Social Trends Institute

"No one is showing any responsibility in Syria"

Culture & Lifestyles
The United Nations approved in 2005 the doctrine Responsibility to Protect, with the aim of protecting civilians in the case of conflicts that put their lives at risk. Why isn't it being applied in Syria?

Is there any way to demand of the international community greater implication in the war in Syria? Perhaps there is. STI Expert Michael Ignatieff participated in an analysis of the conflict, and in particular of the UN doctrine called Responsibility to Protect (R2P). This program, formalized in 2005, was devised to protect humanity from atrocities like the 1994 genocide in Rwanda and the 1995 Srebrenica massacre.

“Syria is a case that's begging for 'responsibility to protect' and no one is showing any responsibility whatever,” asserts Ignatieff in a short (9 minute) documentary by Liz Mermin for the Thomson Reuters Foundation. In the film, Ignatieff and two other public intellectuals with experience in humanitarian intervention, Ghassan Salame, and Paddy Ashdown, explain the doctrine and its raison d'etre.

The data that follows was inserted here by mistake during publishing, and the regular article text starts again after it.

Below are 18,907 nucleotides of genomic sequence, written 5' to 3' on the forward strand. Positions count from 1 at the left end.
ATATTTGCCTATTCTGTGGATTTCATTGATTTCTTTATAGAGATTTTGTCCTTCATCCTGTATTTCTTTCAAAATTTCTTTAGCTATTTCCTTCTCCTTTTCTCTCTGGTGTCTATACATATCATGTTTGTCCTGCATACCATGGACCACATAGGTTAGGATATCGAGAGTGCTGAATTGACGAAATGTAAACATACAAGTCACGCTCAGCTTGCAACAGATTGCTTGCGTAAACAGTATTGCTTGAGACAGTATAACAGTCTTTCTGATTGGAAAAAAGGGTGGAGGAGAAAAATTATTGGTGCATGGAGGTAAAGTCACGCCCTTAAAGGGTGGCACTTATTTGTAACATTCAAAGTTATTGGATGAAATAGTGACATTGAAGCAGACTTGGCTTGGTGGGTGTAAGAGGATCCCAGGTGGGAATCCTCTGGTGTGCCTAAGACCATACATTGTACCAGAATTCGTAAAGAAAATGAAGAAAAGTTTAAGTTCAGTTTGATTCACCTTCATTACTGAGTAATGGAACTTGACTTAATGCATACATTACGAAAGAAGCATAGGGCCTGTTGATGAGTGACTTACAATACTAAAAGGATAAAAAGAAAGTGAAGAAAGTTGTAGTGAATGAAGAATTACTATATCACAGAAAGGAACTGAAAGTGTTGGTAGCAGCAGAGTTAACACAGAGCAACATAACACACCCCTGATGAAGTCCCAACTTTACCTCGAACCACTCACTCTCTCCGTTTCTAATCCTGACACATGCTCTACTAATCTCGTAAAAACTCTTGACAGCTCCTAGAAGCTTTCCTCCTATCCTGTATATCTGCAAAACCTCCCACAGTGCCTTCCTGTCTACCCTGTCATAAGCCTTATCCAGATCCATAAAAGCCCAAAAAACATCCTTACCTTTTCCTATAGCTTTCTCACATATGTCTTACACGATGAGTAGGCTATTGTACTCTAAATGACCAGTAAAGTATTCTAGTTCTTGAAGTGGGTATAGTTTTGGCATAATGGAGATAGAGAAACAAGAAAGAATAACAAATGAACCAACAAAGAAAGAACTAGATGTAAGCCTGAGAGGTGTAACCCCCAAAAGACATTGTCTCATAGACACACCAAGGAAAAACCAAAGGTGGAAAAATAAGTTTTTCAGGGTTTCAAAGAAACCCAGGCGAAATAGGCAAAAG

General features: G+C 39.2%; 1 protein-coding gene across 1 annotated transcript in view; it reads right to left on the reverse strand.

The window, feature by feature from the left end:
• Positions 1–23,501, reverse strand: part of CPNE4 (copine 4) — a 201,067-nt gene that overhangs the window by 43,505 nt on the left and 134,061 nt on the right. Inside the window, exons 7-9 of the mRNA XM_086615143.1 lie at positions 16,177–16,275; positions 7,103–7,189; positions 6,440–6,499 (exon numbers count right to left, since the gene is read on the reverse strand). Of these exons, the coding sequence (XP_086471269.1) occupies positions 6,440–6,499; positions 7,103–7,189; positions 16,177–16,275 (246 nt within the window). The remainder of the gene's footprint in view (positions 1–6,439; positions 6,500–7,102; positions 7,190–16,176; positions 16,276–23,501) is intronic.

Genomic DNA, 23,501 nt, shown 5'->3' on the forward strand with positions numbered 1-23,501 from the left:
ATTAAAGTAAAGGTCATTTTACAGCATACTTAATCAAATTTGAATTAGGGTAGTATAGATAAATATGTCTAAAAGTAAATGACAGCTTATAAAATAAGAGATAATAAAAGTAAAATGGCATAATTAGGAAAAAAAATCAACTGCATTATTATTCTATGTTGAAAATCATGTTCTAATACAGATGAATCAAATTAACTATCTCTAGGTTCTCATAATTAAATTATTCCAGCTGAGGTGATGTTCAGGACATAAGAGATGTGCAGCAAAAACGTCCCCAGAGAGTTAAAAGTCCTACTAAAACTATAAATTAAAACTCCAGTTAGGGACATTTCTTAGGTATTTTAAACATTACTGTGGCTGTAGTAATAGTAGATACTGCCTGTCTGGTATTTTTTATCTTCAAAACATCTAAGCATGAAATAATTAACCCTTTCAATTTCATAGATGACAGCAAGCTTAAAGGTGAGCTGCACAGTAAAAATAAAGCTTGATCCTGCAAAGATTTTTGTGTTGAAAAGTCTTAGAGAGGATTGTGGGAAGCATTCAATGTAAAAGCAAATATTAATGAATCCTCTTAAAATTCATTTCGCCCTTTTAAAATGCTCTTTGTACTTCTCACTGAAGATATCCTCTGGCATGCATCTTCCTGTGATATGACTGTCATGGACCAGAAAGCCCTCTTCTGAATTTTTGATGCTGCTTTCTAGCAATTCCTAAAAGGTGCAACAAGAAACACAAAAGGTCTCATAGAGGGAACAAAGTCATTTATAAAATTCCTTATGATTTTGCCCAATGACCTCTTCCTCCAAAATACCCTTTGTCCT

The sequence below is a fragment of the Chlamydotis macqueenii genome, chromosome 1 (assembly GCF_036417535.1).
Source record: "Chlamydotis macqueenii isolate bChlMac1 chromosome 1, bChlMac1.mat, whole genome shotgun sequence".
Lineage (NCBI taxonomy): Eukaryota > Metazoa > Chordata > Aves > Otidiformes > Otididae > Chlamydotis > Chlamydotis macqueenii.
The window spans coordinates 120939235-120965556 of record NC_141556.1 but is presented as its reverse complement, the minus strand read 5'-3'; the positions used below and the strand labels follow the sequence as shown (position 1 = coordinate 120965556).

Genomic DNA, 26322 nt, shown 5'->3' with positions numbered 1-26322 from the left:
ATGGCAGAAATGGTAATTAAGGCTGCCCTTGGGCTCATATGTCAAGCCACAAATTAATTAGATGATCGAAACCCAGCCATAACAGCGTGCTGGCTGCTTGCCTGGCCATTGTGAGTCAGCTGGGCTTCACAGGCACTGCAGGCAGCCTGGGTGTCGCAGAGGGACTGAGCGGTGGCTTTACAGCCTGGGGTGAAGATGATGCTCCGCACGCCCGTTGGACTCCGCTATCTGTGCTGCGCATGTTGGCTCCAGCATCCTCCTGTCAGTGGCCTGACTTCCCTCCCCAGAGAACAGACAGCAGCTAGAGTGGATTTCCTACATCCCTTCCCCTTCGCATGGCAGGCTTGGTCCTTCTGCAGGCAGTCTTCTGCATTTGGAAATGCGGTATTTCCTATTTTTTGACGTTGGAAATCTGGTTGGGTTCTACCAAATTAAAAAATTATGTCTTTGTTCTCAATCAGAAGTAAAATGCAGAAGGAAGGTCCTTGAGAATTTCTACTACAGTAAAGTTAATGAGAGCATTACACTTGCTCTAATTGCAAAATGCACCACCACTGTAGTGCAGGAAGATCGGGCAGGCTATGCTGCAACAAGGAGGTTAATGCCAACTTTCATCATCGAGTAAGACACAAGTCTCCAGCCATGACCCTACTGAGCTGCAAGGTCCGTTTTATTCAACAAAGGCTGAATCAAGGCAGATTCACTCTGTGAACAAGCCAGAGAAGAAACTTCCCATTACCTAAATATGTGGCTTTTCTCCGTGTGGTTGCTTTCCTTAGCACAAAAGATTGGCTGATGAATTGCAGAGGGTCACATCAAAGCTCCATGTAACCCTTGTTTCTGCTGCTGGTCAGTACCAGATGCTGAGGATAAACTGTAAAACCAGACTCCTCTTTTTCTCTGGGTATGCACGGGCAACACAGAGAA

Ignatieff defines R2P as "the doctrine that if a state ca't protect or won't protect its own civilians, other states have an obligation to do so."  He explains that this is not achieved only through military intervention, but that the international community can bring to bear many other methods, like mediation and prevention.  

Is the international community acting responsibly in the case of Syria?  Is it protecting civilians, as it committed to do under the doctrine Responsibility to Protect?  Is this UN Program still viable?

 

Michael Ignatieff is Senior Resident of the University of Toronto’s Massey College, where he teaches courses in law and political science for the Munk School of Global Affairs, the School of Public Policy and Governance, and the Faculty of Law.

He participated in the Experts Meeting Globalization and the Common Good in April 2012. 

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